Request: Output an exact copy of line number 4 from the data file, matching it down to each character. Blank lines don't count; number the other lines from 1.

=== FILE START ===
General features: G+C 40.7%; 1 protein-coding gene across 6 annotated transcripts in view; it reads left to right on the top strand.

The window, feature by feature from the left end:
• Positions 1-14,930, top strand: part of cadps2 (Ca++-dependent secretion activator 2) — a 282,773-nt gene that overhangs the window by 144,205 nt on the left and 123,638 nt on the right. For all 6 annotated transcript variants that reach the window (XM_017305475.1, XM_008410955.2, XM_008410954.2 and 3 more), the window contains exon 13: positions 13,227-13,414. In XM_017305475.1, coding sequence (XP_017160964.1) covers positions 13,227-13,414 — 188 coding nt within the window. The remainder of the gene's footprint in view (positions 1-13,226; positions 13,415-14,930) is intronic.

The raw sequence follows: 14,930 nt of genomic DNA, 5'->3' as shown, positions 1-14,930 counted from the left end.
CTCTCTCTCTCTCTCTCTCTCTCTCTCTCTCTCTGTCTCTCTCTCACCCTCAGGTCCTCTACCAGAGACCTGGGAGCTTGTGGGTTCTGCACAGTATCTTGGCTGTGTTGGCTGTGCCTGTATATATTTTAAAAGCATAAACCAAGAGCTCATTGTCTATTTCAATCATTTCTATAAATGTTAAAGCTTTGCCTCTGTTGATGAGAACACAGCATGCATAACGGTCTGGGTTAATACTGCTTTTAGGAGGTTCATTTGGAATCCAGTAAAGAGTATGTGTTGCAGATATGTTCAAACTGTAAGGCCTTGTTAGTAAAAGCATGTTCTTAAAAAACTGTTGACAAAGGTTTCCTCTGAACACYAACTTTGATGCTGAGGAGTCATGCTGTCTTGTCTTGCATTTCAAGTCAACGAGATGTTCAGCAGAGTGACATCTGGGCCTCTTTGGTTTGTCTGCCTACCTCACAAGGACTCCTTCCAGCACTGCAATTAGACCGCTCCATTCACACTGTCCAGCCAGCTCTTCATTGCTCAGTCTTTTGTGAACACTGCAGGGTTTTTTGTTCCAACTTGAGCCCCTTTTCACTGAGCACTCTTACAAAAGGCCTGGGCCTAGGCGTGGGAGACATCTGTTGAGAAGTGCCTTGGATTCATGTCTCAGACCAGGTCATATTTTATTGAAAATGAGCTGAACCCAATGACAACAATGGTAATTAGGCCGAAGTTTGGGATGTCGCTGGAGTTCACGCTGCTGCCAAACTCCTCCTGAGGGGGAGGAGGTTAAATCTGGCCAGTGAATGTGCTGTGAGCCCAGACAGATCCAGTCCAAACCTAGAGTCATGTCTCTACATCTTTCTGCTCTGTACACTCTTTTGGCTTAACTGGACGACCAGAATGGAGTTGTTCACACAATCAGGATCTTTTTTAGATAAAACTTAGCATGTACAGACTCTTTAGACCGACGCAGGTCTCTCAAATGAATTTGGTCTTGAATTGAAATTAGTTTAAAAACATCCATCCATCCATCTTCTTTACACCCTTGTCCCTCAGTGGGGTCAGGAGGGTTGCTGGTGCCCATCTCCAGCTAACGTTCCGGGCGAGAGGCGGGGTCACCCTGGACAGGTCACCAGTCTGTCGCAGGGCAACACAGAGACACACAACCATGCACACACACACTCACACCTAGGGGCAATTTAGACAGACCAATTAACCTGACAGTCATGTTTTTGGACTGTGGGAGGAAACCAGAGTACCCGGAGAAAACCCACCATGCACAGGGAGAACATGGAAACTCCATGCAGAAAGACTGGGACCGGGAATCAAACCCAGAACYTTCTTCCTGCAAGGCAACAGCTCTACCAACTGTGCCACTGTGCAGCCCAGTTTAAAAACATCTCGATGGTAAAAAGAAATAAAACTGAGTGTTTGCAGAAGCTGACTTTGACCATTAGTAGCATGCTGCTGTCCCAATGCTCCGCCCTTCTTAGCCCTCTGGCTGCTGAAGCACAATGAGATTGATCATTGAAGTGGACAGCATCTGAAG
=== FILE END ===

The raw sequence follows: 14,930 nt of genomic DNA, 5'->3' as shown, positions 1-14,930 counted from the left end.